I was disappointed, although not really surprised, to hear that Robert F. Kennedy, Jr. has publicly expressed his doubt that his uncle was killed by a lone gunman.
This year will mark the fiftieth anniversary of the assassination of John F. Kennedy, and after half a century of futile attempts to make it reasonable, the belief that Lee Harvey Oswald had accomplices to his villainy remains one of the most popular conspiracy theories in the country. The fact that a member of the Kennedy family subscribes to it may be newsworthy in a trivial sort of way, but it is hardly revelatory.
Volumes of posts could be written on the Kennedy assassination, and I may return to the subject later this year. I have neither the desire nor the time to delve into many particulars here – if you are interested and have ninety minutes to spare, the best concise analysis of the assassination I have come across is the BBC/ABC documentary The Kennedy Assassination: Beyond Conspiracy, which as of this writing can be viewed here and here. Among other fascinating material, it contains a meticulous frame-by-frame analysis of the key seconds of the Zapruder film, an interview with Oswald’s brother, and an elderly man firing three shots on a Mannlicher-Carcano rifle faster than Oswald managed to. Good stuff.
Despite the popularity of the Kennedy conspiracy theories, and the continuing effort of researchers to construct a credible alternative narrative of his death (at least four books purporting to have uncovered new conclusions have been published in the past decade), there has never been any good reason to seriously doubt the official story. Although there may have been a few unusual factors involved – the inexperience of the autopsy doctors, for instance, as conspiracists are wont to remind us – the messiness of life is not evidence of anything whatsoever, and the case is fairly straightforward. If conclusive evidence of a conspiracy is ever found, it will be a rare and notable violation of the principle of parsimony, which demands that we not admit into an explanation any factors that are not necessary.
Robert F. Kennedy, Jr. made headlines this week partly for revealing that his father, as Attorney General and later Senator, suspected a conspiracy, a fact that had been made public already and should have surprised no one. The more interesting component of RFK Jr.’s remarks was his assertion that investigators working for his father had uncovered records of extensive phone calls between Oswald and Jack Ruby, the nightclub owner who murdered Oswald on live television.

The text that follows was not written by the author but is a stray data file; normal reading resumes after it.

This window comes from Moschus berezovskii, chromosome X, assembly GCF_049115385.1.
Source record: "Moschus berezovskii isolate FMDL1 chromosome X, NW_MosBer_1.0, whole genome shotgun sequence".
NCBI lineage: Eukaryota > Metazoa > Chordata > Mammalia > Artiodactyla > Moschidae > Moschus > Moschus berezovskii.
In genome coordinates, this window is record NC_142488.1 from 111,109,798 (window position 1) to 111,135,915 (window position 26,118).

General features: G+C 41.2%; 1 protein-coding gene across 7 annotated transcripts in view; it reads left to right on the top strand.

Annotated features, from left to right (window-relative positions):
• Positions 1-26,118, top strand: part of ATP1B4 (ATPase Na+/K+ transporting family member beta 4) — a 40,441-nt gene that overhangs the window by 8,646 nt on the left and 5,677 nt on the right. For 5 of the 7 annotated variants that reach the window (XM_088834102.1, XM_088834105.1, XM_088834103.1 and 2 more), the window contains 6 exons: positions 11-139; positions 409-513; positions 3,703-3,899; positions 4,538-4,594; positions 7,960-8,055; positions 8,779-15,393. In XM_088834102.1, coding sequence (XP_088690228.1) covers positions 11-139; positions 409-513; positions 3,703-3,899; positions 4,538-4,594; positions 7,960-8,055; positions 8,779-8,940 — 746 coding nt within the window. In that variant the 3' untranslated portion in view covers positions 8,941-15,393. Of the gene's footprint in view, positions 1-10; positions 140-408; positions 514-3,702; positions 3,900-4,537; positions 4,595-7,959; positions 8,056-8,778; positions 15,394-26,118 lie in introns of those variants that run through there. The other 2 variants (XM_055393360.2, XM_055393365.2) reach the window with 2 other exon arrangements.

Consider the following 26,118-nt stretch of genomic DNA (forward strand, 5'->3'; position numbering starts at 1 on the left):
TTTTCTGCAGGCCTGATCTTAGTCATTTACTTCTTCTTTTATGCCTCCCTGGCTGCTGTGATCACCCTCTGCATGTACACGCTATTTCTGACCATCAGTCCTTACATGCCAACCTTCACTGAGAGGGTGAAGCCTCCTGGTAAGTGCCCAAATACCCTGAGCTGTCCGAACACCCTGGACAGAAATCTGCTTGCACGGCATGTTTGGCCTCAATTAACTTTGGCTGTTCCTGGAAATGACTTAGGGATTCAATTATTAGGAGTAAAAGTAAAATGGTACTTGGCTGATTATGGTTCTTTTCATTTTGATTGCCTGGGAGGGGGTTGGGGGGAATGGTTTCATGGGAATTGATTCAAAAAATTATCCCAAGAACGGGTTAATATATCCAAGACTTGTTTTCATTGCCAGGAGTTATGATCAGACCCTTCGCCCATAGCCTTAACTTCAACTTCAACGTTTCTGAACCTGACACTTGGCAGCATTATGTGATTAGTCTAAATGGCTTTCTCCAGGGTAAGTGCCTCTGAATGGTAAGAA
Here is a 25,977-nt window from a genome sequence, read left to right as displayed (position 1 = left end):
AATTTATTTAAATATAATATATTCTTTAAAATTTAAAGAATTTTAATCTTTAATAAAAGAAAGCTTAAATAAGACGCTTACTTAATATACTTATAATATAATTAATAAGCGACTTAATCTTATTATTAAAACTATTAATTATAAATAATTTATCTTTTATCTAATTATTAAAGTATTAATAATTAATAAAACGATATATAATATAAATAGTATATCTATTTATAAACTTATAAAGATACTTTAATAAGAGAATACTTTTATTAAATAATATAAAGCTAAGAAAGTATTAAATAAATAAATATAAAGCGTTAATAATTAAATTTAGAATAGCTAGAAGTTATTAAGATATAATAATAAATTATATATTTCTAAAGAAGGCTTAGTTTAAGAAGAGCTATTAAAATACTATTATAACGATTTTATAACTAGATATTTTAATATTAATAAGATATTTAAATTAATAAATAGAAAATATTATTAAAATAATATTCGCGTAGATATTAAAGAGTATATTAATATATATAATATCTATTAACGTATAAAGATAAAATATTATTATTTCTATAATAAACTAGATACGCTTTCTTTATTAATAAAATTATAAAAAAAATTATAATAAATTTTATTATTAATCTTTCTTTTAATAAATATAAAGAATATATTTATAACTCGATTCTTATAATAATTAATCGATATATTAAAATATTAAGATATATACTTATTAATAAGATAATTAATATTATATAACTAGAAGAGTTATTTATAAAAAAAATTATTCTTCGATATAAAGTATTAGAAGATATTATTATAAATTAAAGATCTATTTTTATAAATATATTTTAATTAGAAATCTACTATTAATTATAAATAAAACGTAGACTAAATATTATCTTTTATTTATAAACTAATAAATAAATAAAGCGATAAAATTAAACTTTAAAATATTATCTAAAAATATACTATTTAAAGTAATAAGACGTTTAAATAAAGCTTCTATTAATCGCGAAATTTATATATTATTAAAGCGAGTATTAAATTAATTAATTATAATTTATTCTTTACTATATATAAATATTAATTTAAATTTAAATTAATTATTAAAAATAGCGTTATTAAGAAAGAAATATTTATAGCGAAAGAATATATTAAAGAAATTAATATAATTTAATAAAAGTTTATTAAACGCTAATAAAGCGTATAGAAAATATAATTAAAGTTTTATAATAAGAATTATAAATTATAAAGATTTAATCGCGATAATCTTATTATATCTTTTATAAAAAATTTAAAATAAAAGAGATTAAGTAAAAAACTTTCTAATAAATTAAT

Such phone records, if they existed, would actually warrant reopening the case, but there seems to have been little coverage of the rather bold claim that they do exist – perhaps that, too, has been alleged elsewhere. Michael Granberry, writing for the Dallas News, contacted Gary Mack, the curator of the Sixth Floor Museum on Dealey Plaza, who explained that Oswald never even owned a phone, although he sometimes stayed with acquaintances who did. Mack also pointed out that Ruby’s phone records have already been made public.
Kennedy, Jr.’s statement is problematic enough that it should not be taken too seriously. It is hearsay, repeated decades after the fact, without any hint of substantiation, and therefore without evidential merit. Being a Kennedy family member does not give him any special expertise, although it does probably make him acutely sympathetic to his late father’s wish to uncover a conspiracy. If anything, given his position, he ought to know better than to blow yet more smoke into the eye-watering haze of the back rooms of the internet.